Diabetic Retinopathy – Two Therapies could slow down Eye Disease Blindness

Diabetic Retinopathy – Two Therapies could slow down Eye Disease Blindness

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(Best Syndication News) - The Action to Control Cardiovascular Risk in Diabetes (ACCORD) Eye Study, which was funded in part by the National Institutes of Health, have found two therapies that might slow down the progression of diabetic retinopathy. This eye disease is the most common reason for working adults to go blind or having significant vision loss in America. The study results were published in the June 29th online edition of the New England Journal of Medicine (NEJM) and will also be presented at the 70th Scientific Sessions of the American Diabetes Association.

The ACCORD study included 10,251 adults with type 2 diabetes who were at especially high risk for heart attack, stroke or cardiovascular death. The study looked into three different intensive treatment plans that were being tested to lower the risk for cardiovascular risk factors caused by diabetes. They had a subgroup involved in the Eye Study which included 2,856 participants from the ACCORD study which they documented the diabetic retinopathy progression over a four year time period.

The researchers found that intensive blood sugar control treatment reduced the diabetic retinopathy eye disease from progressing. In addition they also saw therapy with both a fibrate and a statin also slowed down the eye disease better than if they took only statins. The Fenofibrate (fibrate) was used to lower the triglycerides and increase the “good” HDL cholesterol levels while the simvastatin (statin) was used to lower the “bad” LDL cholesterol. The researchers also found that intensive blood pressure control did not show any benefit for slowing down diabetic retinopathy compared to those that had regular blood pressure control.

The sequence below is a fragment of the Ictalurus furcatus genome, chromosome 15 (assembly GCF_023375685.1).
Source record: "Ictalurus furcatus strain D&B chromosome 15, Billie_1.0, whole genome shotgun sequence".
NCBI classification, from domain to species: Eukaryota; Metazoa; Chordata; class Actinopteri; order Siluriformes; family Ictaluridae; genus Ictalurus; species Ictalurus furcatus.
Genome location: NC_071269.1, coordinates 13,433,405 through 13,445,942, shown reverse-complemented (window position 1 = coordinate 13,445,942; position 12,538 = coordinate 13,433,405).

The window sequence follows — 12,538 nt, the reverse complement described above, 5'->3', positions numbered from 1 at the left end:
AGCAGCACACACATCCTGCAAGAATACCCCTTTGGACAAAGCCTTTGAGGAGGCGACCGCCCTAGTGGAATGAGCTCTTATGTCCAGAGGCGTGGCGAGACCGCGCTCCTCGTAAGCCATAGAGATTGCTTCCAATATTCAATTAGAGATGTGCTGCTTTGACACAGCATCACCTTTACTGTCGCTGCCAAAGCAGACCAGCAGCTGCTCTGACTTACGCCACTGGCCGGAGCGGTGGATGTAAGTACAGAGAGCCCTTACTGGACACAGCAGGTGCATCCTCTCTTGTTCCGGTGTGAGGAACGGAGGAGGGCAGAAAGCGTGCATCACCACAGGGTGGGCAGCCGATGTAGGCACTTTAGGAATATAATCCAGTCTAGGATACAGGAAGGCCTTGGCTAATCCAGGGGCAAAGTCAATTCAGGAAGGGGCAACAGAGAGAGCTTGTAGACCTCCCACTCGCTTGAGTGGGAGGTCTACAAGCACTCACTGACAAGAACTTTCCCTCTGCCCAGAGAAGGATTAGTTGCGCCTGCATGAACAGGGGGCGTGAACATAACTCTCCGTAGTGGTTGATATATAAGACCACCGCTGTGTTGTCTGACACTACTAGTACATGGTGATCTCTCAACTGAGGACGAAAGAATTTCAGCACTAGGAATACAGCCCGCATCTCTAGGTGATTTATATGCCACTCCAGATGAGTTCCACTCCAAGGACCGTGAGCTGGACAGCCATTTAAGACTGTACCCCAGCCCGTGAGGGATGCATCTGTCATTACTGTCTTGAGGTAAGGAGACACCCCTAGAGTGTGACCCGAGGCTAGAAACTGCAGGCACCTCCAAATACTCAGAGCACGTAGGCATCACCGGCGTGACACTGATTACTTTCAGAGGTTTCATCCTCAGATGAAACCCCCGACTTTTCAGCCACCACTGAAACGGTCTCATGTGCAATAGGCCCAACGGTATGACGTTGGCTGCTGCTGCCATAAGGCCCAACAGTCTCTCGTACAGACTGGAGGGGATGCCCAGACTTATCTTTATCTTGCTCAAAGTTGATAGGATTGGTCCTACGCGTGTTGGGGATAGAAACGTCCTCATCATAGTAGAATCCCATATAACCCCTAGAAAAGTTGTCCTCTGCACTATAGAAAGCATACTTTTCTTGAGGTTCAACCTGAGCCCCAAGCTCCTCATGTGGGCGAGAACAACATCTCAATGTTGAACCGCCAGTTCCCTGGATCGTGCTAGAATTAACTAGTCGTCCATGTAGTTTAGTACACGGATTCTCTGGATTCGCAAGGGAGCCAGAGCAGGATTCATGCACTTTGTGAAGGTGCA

The researchers warn that while the intensive glycemic control is beneficial for slowing down the diabetic retinopathy, having glucose level at near normal levels showed an increased risk of death and increased the chances of having dangerous hypoglycemia. They are recommending that patients and their doctors consider these risk factors when developing a treatment plan.



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